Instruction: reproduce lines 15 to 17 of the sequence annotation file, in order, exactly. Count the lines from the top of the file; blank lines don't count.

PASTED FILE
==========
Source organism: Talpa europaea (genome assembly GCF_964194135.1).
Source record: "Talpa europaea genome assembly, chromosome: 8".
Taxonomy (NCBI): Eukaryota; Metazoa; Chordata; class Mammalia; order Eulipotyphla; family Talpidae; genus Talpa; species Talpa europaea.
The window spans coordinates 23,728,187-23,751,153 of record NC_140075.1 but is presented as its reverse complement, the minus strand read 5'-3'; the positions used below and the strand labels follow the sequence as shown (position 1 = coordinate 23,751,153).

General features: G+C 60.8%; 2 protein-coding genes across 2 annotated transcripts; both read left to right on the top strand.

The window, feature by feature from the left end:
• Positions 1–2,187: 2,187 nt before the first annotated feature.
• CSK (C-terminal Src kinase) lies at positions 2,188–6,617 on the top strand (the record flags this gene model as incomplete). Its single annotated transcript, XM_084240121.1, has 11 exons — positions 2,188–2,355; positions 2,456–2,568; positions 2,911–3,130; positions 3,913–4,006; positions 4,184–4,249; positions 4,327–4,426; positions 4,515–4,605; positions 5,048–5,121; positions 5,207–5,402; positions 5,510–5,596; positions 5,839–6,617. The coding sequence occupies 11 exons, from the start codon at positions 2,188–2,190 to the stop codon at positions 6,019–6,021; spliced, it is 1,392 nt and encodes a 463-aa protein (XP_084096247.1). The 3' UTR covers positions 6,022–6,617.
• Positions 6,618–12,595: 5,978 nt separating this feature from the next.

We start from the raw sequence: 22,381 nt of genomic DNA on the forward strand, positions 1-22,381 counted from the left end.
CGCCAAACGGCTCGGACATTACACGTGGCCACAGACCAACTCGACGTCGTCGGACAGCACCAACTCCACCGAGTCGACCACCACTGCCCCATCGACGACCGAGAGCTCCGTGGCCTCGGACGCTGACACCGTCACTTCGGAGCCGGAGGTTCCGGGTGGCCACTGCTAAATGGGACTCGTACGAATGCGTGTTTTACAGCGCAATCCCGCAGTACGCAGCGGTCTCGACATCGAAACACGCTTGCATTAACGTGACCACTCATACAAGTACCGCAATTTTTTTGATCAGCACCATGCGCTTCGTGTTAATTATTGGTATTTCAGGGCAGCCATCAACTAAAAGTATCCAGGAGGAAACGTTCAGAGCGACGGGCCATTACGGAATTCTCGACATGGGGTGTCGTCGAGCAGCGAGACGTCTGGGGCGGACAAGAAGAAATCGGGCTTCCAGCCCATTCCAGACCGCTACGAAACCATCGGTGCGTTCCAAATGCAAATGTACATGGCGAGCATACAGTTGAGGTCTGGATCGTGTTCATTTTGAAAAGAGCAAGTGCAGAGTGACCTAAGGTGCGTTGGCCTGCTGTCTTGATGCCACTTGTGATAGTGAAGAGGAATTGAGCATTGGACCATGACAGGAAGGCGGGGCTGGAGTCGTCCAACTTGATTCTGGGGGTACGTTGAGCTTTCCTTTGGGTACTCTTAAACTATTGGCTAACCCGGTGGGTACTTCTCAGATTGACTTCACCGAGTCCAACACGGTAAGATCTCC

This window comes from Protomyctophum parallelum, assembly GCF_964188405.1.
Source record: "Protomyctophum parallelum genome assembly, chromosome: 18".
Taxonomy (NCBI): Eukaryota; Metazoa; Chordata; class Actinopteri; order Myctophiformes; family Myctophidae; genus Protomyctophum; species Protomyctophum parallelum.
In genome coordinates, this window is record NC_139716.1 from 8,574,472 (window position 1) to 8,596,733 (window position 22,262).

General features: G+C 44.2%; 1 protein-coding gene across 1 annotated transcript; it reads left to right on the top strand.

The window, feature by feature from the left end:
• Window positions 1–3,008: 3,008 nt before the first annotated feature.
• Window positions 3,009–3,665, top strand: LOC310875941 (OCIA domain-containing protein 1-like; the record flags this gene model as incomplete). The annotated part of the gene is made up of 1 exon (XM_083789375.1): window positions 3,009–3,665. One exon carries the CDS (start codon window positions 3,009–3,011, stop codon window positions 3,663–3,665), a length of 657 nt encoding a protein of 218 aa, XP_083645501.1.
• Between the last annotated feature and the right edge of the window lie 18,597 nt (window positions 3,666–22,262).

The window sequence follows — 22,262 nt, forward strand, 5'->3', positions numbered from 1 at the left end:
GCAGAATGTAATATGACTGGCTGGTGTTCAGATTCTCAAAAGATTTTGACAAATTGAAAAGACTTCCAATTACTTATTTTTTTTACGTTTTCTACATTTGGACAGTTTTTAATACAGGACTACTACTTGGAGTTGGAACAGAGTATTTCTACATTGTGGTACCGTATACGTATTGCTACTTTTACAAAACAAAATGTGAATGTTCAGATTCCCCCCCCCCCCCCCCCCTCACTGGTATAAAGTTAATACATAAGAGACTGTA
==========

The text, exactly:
In genome coordinates, this window is record NC_139716.1 from 8,574,472 (window position 1) to 8,596,733 (window position 22,262).

General features: G+C 44.2%; 1 protein-coding gene across 1 annotated transcript; it reads left to right on the top strand.

The window, feature by feature from the left end: